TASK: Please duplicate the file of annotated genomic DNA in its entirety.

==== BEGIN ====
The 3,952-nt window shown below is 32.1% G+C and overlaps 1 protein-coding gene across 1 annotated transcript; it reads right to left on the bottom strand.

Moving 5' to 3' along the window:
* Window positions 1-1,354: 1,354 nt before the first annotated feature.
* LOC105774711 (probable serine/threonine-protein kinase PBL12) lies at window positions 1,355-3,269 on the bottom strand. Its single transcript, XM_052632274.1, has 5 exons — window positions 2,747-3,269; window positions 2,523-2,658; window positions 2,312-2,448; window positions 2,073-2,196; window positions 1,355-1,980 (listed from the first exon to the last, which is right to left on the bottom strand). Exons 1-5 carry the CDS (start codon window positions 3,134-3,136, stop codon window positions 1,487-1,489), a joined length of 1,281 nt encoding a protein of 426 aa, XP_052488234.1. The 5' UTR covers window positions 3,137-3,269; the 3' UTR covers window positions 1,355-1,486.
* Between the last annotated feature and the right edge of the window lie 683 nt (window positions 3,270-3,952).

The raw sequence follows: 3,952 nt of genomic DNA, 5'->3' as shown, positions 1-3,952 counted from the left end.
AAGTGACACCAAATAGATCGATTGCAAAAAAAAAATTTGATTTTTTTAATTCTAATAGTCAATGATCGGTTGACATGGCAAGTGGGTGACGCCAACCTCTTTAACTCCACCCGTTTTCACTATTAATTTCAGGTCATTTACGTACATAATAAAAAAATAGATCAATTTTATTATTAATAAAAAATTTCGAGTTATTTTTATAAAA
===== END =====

The 3,952-nt window shown below is 32.1% G+C and overlaps 1 protein-coding gene across 1 annotated transcript; it reads right to left on the bottom strand.

Moving 5' to 3' along the window:
* Window positions 1-1,354: 1,354 nt before the first annotated feature.
* LOC105774711 (probable serine/threonine-protein kinase PBL12) lies at window positions 1,355-3,269 on the bottom strand. Its single transcript, XM_052632274.1, has 5 exons — window positions 2,747-3,269; window positions 2,523-2,658; window positions 2,312-2,448; window positions 2,073-2,196; window positions 1,355-1,980 (listed from the first exon to the last, which is right to left on the bottom strand). Exons 1-5 carry the CDS (start codon window positions 3,134-3,136, stop codon window positions 1,487-1,489), a joined length of 1,281 nt encoding a protein of 426 aa, XP_052488234.1. The 5' UTR covers window positions 3,137-3,269; the 3' UTR covers window positions 1,355-1,486.
* Between the last annotated feature and the right edge of the window lie 683 nt (window positions 3,270-3,952).

The raw sequence follows: 3,952 nt of genomic DNA, 5'->3' as shown, positions 1-3,952 counted from the left end.
AAGTGACACCAAATAGATCGATTGCAAAAAAAAAATTTGATTTTTTTAATTCTAATAGTCAATGATCGGTTGACATGGCAAGTGGGTGACGCCAACCTCTTTAACTCCACCCGTTTTCACTATTAATTTCAGGTCATTTACGTACATAATAAAAAAATAGATCAATTTTATTATTAATAAAAAATTTCGAGTTATTTTTATAAAA